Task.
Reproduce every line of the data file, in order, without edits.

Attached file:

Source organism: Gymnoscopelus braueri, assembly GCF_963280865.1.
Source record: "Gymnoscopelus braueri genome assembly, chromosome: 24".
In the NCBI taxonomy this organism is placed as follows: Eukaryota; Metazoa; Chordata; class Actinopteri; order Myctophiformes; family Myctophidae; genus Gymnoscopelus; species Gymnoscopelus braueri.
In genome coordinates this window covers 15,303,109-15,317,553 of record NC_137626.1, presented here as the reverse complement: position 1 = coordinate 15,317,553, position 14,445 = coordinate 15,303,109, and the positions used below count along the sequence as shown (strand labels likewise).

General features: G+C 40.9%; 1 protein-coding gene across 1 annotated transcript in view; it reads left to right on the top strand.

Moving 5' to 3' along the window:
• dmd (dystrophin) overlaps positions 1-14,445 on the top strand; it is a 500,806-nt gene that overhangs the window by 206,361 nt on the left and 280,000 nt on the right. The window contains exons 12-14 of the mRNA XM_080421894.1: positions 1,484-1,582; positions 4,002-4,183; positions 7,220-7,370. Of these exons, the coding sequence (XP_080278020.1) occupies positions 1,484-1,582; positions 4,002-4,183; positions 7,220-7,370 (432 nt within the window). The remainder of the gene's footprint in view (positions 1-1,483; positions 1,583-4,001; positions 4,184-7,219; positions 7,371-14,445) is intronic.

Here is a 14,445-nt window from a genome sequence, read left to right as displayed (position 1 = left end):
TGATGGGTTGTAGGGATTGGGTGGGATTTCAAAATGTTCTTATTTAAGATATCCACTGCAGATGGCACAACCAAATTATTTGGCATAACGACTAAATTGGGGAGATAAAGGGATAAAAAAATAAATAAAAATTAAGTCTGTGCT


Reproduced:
Source organism: Gymnoscopelus braueri, assembly GCF_963280865.1.
Source record: "Gymnoscopelus braueri genome assembly, chromosome: 24".
In the NCBI taxonomy this organism is placed as follows: Eukaryota; Metazoa; Chordata; class Actinopteri; order Myctophiformes; family Myctophidae; genus Gymnoscopelus; species Gymnoscopelus braueri.
In genome coordinates this window covers 15,303,109-15,317,553 of record NC_137626.1, presented here as the reverse complement: position 1 = coordinate 15,317,553, position 14,445 = coordinate 15,303,109, and the positions used below count along the sequence as shown (strand labels likewise).

General features: G+C 40.9%; 1 protein-coding gene across 1 annotated transcript in view; it reads left to right on the top strand.

Moving 5' to 3' along the window:
• dmd (dystrophin) overlaps positions 1-14,445 on the top strand; it is a 500,806-nt gene that overhangs the window by 206,361 nt on the left and 280,000 nt on the right. The window contains exons 12-14 of the mRNA XM_080421894.1: positions 1,484-1,582; positions 4,002-4,183; positions 7,220-7,370. Of these exons, the coding sequence (XP_080278020.1) occupies positions 1,484-1,582; positions 4,002-4,183; positions 7,220-7,370 (432 nt within the window). The remainder of the gene's footprint in view (positions 1-1,483; positions 1,583-4,001; positions 4,184-7,219; positions 7,371-14,445) is intronic.

Here is a 14,445-nt window from a genome sequence, read left to right as displayed (position 1 = left end):
TGATGGGTTGTAGGGATTGGGTGGGATTTCAAAATGTTCTTATTTAAGATATCCACTGCAGATGGCACAACCAAATTATTTGGCATAACGACTAAATTGGGGAGATAAAGGGATAAAAAAATAAATAAAAATTAAGTCTGTGCT